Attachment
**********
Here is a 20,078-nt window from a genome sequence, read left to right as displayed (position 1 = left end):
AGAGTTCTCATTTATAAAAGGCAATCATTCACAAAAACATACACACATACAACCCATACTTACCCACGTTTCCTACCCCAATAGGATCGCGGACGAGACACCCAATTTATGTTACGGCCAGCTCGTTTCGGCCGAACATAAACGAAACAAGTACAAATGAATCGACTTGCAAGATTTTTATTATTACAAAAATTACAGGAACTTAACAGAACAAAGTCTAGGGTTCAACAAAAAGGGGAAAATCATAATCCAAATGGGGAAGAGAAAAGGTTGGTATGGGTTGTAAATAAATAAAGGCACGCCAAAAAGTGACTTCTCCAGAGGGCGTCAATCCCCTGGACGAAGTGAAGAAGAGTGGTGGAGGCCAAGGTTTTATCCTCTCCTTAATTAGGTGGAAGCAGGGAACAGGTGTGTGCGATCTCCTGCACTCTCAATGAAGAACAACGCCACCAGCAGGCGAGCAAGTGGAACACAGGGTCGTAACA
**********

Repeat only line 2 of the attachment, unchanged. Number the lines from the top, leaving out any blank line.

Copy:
AGAGTTCTCATTTATAAAAGGCAATCATTCACAAAAACATACACACATACAACCCATACTTACCCACGTTTCCTACCCCAATAGGATCGCGGACGAGACACCCAATTTATGTTACGGCCAGCTCGTTTCGGCCGAACATAAACGAAACAAGTACAAATGAATCGACTTGCAAGATTTTTATTATTACAAAAATTACAGGAACTTAACAGAACAAAGTCTAGGGTTCAACAAAAAGGGGAAAATCATAATCCAAATGGGGAAGAGAAAAGGTTGGTATGGGTTGTAAATAAATAAAGGCACGCCAAAAAGTGACTTCTCCAGAGGGCGTCAATCCCCTGGACGAAGTGAAGAAGAGTGGTGGAGGCCAAGGTTTTATCCTCTCCTTAATTAGGTGGAAGCAGGGAACAGGTGTGTGCGATCTCCTGCACTCTCAATGAAGAACAACGCCACCAGCAGGCGAGCAAGTGGAACACAGGGTCGTAACA